While I am still wrapping my head around “deployment worldwide” and a relevant correlation to our “National Defense Mission,” it’s easy to vision the catastrophic effect that a phalanx of Chinook and Blackhawk helicopters thundering 500 feet above the valley floor will have. The random, unpredictable and unnecessary intrusion of these machines will prove to be a disruptive blight to both man and animal.
For the sake of economics, the environment and our sanity, allowing the Methow Valley to become a military training zone is a bad idea, a really bad idea. Let your voice be heard in Washington, D.C.
Edward Gutekanst, Methow and Snohomish
When we received the evacuation orders on Aug. 19, we decided to leave the valley with our three horses, dogs and cats. It was a surreal drive as we passed fires and emergency vehicles while heading south. Along the way, we posted messages to the Facebook group Okanogan County and to Methow Valley Local Topics of Interest to ask if anyone had space for three horses. There were many gracious offers but most were in the Omak area, where they were dealing with their own fires.
We decided to head to Wenatchee with the hope that Appleatchee Ranch would have room for our horses. We arrived late at night and put our horses in empty stalls. The hotels in Wenatchee were all booked, so we camped in the Appleatchee Ranch parking lot. As we got ready to sleep, Annie Budiselich and her volunteers arrived with 15 horses from Moccasin Lake Ranch. For the next several days, we helped each other find hotel rooms, tend to our horses and share news about the fire. It was great to be at Appleatchee with the Moccasin Lake volunteers.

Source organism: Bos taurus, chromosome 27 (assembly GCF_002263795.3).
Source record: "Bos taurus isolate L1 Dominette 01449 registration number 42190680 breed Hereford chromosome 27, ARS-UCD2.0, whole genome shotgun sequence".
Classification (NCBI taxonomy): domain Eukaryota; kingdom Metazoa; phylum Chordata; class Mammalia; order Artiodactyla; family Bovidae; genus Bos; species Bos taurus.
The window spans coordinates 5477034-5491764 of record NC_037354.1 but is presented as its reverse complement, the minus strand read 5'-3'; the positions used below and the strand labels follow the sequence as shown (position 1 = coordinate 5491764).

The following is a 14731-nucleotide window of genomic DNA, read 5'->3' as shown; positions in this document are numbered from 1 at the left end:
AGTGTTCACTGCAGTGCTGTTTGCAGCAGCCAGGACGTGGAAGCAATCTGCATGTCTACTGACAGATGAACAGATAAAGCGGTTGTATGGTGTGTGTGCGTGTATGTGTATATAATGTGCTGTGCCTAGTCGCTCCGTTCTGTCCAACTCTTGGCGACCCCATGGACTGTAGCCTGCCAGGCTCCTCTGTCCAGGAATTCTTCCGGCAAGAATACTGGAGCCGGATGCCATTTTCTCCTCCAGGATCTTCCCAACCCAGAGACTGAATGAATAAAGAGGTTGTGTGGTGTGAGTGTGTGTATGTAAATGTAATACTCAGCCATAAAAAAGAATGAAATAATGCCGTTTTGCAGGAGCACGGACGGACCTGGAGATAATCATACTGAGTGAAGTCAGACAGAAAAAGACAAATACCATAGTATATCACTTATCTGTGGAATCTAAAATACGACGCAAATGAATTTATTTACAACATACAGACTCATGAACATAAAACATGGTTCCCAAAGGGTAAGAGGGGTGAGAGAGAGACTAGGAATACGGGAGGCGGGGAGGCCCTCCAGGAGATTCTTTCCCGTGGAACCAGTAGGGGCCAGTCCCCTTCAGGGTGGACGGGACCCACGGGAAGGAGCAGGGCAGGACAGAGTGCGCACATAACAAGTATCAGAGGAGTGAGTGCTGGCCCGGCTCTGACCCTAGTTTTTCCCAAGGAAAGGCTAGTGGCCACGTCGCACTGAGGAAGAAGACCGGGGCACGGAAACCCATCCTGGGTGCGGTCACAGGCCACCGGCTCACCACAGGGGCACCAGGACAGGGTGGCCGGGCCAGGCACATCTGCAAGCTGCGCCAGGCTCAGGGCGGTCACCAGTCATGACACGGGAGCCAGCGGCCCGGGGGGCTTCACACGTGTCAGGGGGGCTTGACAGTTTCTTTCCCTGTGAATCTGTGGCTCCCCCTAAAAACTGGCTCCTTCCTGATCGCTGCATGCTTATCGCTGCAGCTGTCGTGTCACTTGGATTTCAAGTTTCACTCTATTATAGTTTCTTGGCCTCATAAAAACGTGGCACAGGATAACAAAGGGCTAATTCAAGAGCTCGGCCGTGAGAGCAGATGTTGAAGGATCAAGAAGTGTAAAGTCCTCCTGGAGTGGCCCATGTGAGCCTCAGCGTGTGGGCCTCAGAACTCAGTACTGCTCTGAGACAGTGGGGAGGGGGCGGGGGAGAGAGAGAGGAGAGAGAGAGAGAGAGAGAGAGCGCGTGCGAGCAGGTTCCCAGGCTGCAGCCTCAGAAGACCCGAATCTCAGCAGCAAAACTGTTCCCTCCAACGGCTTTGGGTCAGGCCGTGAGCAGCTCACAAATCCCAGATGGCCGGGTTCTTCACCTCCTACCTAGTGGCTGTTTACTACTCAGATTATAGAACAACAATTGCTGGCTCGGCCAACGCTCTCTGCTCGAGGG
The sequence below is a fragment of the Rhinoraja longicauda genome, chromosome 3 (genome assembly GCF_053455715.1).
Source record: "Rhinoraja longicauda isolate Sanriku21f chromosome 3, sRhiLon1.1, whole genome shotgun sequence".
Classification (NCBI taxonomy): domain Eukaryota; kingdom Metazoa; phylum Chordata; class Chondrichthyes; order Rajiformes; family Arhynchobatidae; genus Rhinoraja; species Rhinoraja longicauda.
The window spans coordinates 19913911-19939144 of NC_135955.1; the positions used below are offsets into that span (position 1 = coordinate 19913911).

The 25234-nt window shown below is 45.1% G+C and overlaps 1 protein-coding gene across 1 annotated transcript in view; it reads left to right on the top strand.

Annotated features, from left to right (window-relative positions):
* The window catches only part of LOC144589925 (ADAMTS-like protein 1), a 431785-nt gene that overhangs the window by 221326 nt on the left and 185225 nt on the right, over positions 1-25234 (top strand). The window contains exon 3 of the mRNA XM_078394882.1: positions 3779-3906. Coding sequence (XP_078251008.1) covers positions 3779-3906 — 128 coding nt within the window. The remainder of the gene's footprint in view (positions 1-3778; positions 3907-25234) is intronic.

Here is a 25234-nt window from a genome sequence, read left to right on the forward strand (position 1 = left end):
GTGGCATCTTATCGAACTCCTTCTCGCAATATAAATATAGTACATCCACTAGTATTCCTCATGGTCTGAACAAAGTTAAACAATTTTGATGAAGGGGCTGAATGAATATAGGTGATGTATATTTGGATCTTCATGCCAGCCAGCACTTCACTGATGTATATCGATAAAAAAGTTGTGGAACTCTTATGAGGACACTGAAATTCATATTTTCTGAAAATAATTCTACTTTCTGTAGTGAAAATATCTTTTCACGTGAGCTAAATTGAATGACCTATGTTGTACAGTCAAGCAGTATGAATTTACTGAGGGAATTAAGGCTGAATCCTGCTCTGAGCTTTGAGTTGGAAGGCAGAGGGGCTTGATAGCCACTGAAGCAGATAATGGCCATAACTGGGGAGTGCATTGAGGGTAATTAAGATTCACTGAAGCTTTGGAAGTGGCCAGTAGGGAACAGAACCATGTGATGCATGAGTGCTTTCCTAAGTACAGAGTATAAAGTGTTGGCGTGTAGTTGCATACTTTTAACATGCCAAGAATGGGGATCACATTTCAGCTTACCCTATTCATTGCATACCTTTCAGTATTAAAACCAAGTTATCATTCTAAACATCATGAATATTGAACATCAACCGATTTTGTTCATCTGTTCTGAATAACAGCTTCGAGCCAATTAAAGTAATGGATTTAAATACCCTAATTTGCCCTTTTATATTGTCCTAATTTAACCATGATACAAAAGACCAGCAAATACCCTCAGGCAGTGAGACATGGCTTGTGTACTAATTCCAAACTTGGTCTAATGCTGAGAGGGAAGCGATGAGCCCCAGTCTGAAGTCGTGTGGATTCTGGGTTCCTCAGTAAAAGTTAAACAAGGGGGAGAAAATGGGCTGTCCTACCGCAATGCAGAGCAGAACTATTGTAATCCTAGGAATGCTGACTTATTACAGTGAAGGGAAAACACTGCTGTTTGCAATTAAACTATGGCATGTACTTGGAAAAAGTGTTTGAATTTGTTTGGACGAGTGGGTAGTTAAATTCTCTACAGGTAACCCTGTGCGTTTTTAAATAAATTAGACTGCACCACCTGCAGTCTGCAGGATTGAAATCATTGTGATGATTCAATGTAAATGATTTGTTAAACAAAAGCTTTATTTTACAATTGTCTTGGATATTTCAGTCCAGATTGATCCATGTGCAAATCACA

The staff of Appleatchee Ranch was extremely gracious. One of their members anonymously donated bedding for our horses. We want to send them a big thank you. You made us feel very welcome, and we truly appreciate your generosity.
Jae Cremin and Mark Manzo, Winthrop
Part of something bigger
I am a veteran firefighter, and was in Twisp when they said farewell to our firefighter brothers! I drove up to Woods Canyon and said a quick prayer. I drove down to Hank’s Harvest Foods for a bite of food. While I was in line at the deli ordering, I saw the memorial ceremony on TV. After 27 years in the fire service, it still hits me like a brick to hear “Amazing Grace” and know why it is being played.
I can tell you this tune brings great sadness when I hear it played. I got chills and began to choke up as I watched the scene unfold on TV, as well as the other customers’ reaction to this tribute.
Life changes so suddenly, and we never know what the day will bring. These men got up and began their day just like any other. They did not know the fire would start or the fact they would be trapped. They simply went to work to be a part of something bigger than themselves. These men sacrificed their lives to fight to save property that did not belong to them, nor did they probably even know the owners. Yet they drove up a steep road with high, erratic winds because the fire demanded their efforts and actions to stop it.
God speed to you, my brothers!
Jeff Stephens, Chelan County